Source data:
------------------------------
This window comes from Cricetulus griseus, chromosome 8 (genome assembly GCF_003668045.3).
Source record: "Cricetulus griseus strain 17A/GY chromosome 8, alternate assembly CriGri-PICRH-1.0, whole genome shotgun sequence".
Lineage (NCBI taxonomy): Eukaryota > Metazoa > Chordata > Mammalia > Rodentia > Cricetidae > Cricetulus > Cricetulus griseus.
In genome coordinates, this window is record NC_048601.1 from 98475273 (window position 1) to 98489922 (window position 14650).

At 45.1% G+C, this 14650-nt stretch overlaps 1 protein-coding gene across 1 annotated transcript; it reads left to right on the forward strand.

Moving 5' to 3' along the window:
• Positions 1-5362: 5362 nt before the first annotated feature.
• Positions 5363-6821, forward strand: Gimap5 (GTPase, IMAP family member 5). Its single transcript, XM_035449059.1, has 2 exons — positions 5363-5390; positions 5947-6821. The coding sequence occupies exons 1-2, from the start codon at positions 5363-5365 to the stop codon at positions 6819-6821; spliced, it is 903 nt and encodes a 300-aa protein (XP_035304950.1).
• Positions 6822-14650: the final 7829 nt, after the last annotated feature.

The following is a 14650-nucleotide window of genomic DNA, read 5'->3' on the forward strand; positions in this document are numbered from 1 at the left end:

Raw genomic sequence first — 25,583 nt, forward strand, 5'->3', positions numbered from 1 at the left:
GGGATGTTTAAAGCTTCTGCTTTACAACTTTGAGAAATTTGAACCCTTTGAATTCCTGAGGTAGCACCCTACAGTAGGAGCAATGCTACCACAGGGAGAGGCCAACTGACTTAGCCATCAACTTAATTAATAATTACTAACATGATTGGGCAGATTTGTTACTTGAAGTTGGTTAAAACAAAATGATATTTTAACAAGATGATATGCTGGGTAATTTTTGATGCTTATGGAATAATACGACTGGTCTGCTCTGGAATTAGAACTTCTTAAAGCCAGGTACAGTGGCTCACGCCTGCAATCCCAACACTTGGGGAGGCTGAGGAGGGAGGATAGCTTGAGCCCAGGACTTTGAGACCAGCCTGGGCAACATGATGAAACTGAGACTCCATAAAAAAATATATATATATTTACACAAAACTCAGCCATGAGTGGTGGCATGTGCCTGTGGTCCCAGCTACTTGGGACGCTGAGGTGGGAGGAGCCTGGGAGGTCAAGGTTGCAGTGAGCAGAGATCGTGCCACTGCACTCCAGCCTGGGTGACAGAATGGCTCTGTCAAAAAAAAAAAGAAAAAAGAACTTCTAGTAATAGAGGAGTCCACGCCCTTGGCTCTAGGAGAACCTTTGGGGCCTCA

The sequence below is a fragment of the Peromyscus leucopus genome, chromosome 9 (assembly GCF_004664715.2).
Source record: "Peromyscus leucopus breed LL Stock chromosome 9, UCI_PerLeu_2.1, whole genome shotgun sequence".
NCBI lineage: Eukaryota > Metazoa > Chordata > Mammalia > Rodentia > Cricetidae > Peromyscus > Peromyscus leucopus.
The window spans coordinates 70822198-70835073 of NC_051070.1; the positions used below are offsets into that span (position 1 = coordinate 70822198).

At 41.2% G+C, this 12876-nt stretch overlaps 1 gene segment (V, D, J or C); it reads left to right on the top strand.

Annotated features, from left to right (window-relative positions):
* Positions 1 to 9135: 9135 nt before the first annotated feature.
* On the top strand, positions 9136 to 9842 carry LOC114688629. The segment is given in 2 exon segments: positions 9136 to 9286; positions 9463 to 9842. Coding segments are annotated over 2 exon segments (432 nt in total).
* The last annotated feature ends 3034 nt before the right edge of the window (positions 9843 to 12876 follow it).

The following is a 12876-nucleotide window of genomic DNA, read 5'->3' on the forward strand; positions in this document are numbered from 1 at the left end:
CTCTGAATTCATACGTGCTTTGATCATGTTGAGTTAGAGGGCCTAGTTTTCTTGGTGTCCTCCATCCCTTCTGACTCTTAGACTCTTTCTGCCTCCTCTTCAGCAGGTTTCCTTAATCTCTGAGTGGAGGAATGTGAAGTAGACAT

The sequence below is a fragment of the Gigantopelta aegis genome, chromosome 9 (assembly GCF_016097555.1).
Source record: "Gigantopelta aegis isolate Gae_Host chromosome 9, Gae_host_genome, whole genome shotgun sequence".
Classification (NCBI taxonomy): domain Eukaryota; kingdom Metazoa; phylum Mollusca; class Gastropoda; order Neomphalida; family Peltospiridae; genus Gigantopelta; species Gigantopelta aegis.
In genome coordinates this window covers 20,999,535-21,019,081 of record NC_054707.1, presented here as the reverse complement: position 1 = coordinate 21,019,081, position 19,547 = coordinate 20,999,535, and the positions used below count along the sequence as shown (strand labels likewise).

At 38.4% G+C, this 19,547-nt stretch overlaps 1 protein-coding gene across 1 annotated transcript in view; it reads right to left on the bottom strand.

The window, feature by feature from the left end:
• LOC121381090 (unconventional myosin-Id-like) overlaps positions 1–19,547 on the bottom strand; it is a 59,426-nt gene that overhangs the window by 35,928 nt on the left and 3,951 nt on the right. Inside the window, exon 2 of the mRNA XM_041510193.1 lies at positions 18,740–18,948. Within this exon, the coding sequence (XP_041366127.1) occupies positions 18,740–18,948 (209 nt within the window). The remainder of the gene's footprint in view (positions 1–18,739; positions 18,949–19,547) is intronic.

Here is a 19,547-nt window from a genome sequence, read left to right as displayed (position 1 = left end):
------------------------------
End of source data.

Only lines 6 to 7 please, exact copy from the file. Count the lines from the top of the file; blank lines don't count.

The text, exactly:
Moving 5' to 3' along the window:
• Positions 1-5362: 5362 nt before the first annotated feature.